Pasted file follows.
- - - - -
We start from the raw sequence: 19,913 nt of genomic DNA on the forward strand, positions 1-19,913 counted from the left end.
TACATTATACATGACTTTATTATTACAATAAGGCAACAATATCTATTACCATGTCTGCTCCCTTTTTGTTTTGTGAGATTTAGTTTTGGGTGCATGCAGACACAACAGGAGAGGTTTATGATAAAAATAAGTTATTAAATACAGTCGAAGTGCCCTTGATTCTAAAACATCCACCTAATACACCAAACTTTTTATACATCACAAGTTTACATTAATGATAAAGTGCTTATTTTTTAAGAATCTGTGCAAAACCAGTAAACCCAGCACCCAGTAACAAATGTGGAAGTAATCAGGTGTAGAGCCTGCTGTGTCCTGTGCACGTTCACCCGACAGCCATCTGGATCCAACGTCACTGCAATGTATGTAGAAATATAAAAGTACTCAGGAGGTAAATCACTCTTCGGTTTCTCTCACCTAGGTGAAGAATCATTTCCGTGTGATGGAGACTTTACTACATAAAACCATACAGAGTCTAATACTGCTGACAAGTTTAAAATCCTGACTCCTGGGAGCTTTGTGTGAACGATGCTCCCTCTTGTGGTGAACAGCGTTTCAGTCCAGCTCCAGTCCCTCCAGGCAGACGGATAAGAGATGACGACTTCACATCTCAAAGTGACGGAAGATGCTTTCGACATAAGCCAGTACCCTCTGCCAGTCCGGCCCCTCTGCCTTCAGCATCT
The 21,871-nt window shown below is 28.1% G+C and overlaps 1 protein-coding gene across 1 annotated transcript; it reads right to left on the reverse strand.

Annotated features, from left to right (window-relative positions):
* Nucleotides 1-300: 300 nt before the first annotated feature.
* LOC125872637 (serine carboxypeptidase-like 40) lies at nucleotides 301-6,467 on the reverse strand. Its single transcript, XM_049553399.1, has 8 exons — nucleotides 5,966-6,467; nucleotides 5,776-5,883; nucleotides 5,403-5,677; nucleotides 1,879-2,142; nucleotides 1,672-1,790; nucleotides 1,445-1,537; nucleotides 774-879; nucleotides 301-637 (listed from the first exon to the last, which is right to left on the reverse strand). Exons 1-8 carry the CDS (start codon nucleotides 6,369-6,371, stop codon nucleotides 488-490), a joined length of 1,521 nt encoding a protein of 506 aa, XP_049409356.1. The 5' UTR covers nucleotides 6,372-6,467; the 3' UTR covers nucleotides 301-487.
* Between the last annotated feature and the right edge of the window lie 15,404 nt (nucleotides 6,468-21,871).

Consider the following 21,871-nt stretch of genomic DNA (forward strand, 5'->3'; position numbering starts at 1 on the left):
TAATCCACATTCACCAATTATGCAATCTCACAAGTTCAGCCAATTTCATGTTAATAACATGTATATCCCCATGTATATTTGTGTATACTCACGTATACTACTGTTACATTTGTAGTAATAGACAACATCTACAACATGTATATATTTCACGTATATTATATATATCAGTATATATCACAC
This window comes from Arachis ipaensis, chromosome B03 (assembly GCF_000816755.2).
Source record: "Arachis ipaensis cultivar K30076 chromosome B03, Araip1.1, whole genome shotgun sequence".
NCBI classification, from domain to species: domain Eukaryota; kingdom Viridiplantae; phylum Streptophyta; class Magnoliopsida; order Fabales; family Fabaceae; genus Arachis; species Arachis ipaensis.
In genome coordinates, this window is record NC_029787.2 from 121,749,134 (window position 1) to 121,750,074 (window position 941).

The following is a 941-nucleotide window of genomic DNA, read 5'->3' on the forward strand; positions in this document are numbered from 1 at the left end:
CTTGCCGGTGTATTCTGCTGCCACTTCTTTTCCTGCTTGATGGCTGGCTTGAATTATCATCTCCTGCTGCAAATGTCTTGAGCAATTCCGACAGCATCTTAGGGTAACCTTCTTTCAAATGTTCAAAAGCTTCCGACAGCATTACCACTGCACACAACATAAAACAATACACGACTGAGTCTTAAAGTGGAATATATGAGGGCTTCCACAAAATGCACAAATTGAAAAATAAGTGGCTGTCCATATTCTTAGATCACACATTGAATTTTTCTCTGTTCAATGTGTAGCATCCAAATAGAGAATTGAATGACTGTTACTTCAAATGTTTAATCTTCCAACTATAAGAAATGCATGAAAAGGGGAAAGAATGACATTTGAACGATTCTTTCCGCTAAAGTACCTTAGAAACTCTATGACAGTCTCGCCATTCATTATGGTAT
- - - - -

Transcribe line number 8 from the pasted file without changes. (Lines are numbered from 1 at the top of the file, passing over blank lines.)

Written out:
Consider the following 21,871-nt stretch of genomic DNA (forward strand, 5'->3'; position numbering starts at 1 on the left):